ABSOLUTE POWER CORRUPTS, ABSOLUTELY....
Rock of Cashel houses allowed to remain
A DEVELOPER who built 52 holiday homes close to the Rock of Cashel has been granted "retention planning permission" for 32 of the houses.
South Tipperary County Council has granted the permission despite having previously issued an enforcement order demanding that all of the houses be demolished and the land restored to its condition "prior to the commencement of the development".
The builder, Liam Campion, has now lodged an appeal with An Bord Pleanála challenging the council's decision to withhold retention permission for the remaining 20 houses.
His Co Laois-based company, Campion Concrete Products Ltd, got planning permission more than two years ago to build a 120- bedroom hotel, an "international trade centre" and 52 holiday cottages on an elevated site at Ballypadeen outside Cashel.
Last May, after all the houses (but not the hotel or trade centre) had been built, planning officials inspected the site and decided that "the works had not been carried out in compliance with planning permission". The county council issued an enforcement order demanding that the company "cease all development at the site" and "remove the 52 houses". The council initiated legal proceedings which are currently adjourned at Tipperary District Court.
Despite ongoing litigation, Mr Campion sought and received planning permission allowing him to retain 32 of the houses and to reduce the size of the proposed hotel from 120 rooms to 78. However, he is "dismayed and incensed" over the council's attempt to force him to demolish the other 20 houses. He has accused planning officials of putting "250 jobs at risk", costing him "millions of euro in tax breaks" and jeopardising the €75 million project.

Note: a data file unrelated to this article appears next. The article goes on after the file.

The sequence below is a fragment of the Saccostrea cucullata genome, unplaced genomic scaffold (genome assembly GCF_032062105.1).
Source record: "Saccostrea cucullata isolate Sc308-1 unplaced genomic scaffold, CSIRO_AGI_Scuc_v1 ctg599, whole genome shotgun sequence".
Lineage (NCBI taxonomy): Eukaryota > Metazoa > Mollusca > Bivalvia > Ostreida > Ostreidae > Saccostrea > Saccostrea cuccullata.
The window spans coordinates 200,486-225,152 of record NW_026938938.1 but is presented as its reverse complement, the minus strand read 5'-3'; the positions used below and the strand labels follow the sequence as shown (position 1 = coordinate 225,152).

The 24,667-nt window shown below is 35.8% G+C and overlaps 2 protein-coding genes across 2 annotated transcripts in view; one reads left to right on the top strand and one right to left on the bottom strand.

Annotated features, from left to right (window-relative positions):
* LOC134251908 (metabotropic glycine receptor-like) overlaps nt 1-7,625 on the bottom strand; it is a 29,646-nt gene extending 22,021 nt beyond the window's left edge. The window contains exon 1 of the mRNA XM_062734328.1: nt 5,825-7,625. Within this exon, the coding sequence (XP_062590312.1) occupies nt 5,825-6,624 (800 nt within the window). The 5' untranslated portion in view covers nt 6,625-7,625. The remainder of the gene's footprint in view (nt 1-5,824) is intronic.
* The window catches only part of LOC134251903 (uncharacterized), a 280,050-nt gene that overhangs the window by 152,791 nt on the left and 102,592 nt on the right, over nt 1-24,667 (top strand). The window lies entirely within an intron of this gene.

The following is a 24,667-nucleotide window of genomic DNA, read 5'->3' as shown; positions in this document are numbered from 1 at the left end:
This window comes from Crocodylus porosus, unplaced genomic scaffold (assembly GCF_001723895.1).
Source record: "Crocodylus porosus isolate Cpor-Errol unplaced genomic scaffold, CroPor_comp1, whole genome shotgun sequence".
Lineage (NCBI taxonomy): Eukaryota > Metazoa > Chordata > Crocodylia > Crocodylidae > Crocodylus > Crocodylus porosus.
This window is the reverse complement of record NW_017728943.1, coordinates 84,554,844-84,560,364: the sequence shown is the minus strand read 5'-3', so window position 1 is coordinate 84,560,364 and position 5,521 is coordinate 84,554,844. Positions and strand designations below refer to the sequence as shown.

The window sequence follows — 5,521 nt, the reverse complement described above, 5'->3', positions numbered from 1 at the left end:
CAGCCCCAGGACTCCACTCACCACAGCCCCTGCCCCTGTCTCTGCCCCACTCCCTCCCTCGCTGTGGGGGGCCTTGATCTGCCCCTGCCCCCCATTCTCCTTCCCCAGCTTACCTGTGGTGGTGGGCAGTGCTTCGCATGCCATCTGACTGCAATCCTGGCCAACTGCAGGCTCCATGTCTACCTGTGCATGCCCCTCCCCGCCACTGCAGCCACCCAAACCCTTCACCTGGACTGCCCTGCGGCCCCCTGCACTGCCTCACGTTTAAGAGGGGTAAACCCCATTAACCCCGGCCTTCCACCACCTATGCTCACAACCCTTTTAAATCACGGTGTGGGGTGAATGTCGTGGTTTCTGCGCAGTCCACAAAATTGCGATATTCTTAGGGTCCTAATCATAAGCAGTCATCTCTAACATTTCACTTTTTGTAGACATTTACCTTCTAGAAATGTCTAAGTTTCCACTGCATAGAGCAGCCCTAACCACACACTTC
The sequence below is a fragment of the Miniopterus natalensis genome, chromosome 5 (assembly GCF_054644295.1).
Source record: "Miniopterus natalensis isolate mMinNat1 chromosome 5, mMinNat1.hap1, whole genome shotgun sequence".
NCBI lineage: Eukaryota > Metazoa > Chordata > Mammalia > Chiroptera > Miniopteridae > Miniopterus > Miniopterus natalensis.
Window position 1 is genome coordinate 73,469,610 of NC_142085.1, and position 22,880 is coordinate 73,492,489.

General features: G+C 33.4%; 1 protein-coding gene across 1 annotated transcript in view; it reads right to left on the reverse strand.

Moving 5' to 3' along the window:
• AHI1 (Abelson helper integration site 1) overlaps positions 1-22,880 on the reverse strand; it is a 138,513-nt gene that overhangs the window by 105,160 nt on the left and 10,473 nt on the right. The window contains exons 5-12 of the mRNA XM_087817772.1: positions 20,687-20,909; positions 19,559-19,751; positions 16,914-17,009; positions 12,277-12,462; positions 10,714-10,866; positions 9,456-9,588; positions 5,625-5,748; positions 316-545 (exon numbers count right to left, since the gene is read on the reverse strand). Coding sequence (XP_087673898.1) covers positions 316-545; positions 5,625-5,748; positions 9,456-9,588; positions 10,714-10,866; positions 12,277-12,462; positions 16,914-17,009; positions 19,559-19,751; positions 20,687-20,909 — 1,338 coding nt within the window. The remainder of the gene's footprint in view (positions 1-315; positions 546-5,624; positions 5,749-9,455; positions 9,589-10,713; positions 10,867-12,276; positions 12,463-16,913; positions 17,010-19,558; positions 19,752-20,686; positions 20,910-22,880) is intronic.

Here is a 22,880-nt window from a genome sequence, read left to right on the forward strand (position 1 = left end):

A decision on his appeal to An Bord Pleanála is expected in June.
©Irish Times 3.03.08
When Bertie’s Party decided,in 2004 to put a ‘levy’ on the thousands of ‘one off rural houses’countrywide that his Cabinet had facilitated with an easement of the planning laws,there resulted an unprecedented avalanche, or ‘Bungalow Blitz’ of planning applications, lodged with local authorities throughout the land to beat the deadline for the new charges of up to 20,000 Euros per property.The rising cost of property was receiving a new stimulus from the same government who expressed alarm at the inability of many young people to purchase a house of their own…